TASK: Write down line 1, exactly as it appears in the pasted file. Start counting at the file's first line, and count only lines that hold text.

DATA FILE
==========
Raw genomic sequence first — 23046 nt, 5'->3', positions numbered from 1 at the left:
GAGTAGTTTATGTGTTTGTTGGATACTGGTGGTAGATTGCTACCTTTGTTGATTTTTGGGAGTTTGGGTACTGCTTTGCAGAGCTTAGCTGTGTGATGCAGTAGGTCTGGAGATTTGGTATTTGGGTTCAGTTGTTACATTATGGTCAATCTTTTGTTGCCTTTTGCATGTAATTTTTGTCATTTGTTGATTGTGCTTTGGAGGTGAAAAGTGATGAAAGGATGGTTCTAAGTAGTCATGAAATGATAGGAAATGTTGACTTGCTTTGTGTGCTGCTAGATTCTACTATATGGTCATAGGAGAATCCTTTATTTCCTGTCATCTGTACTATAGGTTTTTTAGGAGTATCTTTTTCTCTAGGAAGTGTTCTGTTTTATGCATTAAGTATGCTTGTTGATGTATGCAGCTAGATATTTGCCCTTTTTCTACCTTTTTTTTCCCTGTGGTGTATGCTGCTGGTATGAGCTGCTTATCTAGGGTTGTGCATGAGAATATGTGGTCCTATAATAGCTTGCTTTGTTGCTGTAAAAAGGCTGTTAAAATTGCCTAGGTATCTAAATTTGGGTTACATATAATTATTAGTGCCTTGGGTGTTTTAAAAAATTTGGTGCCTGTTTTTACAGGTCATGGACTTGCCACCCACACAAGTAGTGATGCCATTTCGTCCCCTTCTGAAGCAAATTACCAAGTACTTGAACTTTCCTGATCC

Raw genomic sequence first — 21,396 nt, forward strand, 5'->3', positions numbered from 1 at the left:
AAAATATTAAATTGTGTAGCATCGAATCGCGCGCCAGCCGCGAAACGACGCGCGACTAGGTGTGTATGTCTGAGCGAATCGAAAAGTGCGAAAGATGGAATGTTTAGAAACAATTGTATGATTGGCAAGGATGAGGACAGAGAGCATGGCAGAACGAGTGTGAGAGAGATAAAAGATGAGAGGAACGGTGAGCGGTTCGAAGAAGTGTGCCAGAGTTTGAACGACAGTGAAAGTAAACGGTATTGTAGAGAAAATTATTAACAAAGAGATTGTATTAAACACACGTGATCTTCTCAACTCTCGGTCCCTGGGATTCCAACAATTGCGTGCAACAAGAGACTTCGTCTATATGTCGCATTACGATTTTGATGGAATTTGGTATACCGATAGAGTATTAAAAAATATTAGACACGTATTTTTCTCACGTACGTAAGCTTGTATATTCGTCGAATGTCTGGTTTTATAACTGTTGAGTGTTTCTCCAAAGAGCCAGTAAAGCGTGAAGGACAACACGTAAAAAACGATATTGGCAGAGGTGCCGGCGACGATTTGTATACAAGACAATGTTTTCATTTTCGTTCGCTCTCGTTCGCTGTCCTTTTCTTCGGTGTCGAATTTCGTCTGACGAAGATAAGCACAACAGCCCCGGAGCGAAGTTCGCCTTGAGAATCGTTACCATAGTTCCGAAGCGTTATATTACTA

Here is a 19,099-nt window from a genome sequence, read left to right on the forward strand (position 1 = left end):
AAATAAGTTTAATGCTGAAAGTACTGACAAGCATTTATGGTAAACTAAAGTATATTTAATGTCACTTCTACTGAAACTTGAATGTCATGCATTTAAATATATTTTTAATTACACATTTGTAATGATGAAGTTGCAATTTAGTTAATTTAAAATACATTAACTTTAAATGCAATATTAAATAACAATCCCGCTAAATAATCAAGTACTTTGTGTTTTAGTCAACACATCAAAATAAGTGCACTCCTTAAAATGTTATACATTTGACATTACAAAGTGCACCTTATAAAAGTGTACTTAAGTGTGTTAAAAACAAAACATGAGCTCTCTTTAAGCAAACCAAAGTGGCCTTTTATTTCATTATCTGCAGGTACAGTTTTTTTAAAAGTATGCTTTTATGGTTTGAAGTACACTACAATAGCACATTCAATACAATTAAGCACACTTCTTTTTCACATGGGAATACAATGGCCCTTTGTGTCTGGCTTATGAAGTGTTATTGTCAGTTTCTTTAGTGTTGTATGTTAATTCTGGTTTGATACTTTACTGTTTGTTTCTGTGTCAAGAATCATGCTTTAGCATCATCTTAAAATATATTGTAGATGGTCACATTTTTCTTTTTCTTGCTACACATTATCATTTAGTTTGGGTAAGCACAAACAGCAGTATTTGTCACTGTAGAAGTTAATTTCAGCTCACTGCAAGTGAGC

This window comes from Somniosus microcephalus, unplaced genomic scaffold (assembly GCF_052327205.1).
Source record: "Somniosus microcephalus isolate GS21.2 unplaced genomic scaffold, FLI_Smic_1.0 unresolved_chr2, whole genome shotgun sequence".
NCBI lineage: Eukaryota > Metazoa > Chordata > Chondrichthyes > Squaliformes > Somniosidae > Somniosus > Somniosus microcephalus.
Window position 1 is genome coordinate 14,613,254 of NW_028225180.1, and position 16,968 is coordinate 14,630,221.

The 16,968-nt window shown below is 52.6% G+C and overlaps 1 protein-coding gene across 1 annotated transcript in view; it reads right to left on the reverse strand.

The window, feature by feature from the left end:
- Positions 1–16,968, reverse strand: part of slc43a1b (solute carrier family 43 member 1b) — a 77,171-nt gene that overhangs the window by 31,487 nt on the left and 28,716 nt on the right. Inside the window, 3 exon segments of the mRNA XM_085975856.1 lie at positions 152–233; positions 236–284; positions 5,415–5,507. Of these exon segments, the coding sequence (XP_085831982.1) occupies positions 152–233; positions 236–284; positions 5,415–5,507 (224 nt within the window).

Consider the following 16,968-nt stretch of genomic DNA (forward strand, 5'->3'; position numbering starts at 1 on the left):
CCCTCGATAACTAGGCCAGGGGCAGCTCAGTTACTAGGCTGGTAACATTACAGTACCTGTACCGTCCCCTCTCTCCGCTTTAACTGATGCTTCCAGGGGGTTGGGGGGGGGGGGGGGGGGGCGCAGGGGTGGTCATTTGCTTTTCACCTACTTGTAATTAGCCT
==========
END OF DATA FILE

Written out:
Raw genomic sequence first — 23046 nt, 5'->3', positions numbered from 1 at the left: